The significance of this election feels tangible and weighty and personal suddenly. The line to vote at the Utah House District 24 Democratic Caucus tonight with Anson Fogel.Posted by Alexandra Fuller on Tuesday, March 22, 2016
How long would you wait to cast your ballot?
For some voters this week, the answer was several hours.
While the turnout is a sure sign that people are fired up about the presidential campaign, recent issues at the polls,combined with sky-high interest in the race, have sparked concerns about voter suppression and the possibility of more potential problems to come.
In Maricopa County, Arizona, residents complained that waits exceeded five hours due to ballot and staffing shortages, according to local reports. Cuts in the number of polling sites meant there was just one location for every 21,000 voters. For Aracely Calderon, a 56-year-old from Guatemala who became a U.S. citizen in 2012, that meant waiting five hours behind hundreds of other voters. She cast her ballot at 12:12 a.m. on Wednesday, The Arizona Republic reported.
Phoenix's mayor blasted the election day as "a fiasco" and called for an independent investigation into these issues.
And in Utah, turnout was also "unprecedented," The Salt Lake Tribune reported. Lines stretching a block or more out the door remained until 9 p.m. Some Democratic caucus sites ran out of ballots. One video posted on Facebook by a pair of Utah filmmakers appears to show a caucus queue that snaked around several blocks. The video, posted above, has received more than 1 million views so far.
"The significance of this election feels tangible and weighty and personal suddenly," said Alexandra Fuller, who posted the video and wrote in the post. Fuller told Refinery29 that it took her and her partner Anson Fogel 15 minutes to "slow jog" from the back of the line to the entrance for the Democratic caucus. The mood, she said, was one of excitement and "neighborliness," even though people were turning out for different campaigns.
"Everyone in that line felt a sense of empowerment and pride and that they had more in common than less," she said.
But, as The New York Times noted on Friday, some experts are worried that the problems in the primaries could signal bigger issues come November. They worry that the combination of new voter ID laws and last year's Supreme Court ruling on a key provision of the Voting Rights Act, which previously required some states and regions get federal approval for changes to their election plans ahead of the vote, could keep people from the polls.
Allegra Chapman, director of voting and elections for the watchdog group Common Cause, called the issues in Arizona "really worrisome." While some of the changes that led to the long lines, such as the decision to significantly cut the number of polling stations, "weren't necessarily nefariously minded... this is the kind of thing that [the Department of Justice] could have caught beforehand, when Section 5 of the Voting Rights Act was still in place,” she told Refinery29.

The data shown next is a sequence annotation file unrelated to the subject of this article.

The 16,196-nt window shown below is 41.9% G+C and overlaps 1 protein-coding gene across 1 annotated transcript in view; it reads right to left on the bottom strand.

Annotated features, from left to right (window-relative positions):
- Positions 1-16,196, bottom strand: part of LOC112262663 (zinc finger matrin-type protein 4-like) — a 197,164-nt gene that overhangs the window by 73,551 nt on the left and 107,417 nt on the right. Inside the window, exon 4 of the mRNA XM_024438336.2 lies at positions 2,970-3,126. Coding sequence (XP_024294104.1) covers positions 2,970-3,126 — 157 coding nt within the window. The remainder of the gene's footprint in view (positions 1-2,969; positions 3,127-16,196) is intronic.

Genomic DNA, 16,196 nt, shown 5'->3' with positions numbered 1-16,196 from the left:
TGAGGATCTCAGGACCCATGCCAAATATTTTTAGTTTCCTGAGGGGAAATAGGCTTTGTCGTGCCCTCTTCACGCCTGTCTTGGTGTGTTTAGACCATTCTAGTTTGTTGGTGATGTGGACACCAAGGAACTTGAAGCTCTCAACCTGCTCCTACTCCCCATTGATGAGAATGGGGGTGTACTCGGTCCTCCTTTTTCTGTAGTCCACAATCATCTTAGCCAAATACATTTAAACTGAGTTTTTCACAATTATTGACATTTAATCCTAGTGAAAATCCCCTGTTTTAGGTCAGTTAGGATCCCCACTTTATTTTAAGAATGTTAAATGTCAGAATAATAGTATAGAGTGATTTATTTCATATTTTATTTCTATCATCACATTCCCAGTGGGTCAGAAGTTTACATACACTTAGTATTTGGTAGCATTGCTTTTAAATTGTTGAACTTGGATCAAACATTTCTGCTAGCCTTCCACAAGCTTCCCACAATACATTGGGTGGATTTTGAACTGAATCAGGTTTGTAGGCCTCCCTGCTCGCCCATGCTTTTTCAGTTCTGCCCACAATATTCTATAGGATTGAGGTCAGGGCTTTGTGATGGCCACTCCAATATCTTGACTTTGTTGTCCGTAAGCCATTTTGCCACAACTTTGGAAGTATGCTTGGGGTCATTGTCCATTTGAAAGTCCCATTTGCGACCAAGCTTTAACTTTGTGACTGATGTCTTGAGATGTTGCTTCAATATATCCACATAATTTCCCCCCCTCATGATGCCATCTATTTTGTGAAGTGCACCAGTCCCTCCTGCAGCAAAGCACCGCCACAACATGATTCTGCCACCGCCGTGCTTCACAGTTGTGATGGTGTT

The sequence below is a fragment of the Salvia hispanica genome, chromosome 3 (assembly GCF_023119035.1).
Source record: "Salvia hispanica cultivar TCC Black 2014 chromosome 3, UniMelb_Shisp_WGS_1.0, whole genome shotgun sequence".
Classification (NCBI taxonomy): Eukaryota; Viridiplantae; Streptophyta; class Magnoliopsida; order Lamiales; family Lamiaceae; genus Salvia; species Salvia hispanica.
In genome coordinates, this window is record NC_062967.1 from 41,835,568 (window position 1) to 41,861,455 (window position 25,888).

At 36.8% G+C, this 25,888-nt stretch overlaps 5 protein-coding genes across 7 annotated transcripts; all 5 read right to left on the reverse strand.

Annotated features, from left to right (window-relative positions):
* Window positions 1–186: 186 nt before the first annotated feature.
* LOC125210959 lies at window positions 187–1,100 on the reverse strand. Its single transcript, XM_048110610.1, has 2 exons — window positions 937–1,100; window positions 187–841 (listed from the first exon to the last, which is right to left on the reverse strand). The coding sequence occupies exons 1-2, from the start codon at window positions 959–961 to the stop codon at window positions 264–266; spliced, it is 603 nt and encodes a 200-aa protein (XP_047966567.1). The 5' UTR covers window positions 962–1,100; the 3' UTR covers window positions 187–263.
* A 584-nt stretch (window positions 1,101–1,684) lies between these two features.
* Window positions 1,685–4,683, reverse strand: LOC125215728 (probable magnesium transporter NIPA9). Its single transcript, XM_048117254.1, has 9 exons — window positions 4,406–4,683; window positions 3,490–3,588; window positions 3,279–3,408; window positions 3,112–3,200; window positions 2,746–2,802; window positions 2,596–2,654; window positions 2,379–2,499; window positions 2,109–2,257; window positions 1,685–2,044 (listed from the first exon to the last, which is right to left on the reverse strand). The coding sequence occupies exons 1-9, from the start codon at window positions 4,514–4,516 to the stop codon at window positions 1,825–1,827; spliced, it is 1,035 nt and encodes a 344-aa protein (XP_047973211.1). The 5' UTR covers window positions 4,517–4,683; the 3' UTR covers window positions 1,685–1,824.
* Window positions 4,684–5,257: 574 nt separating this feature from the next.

Following the lead of states that have enacted significant voting reforms, such as same-day registration, and recommendations from a presidential commission created in the wake of the 2012 election, could alleviate future issues.
“There’s a lot we can and should be doing to make sure people have the information and access they need in order to make their voices heard,” she said. “It’s incumbent on states to make sure they’re doing everything they can to make sure younger voters and millennials are showing up."
Democrats are set to make their picks for the presidential nominee in three more states this weekend: Alaska, Hawaii, and Washington state. Another big test for voting access, as The Times notes, will be Wisconsin's April 5 primary. The state is one of nine to adopt strict voter ID laws.
As for what you can do to prepare for your own trip to the polls, Chapman urges voters to “make sure you know the ins and outs of your state laws." That means checking on your registration status, polling site, and any requirements in place, such as a need to bring along a specific form of identification, in advance.
If you do encounter issues at the polls, Common Cause provides support on the ground and over the phone. The toll-free Election Protection hotline can be reached at 1-866-OUR-VOTE, or 1-888-VE-Y-VOTA for help in Spanish.
“There are people all across the country who are going to be fielding calls and troubleshooting,” Chapman said.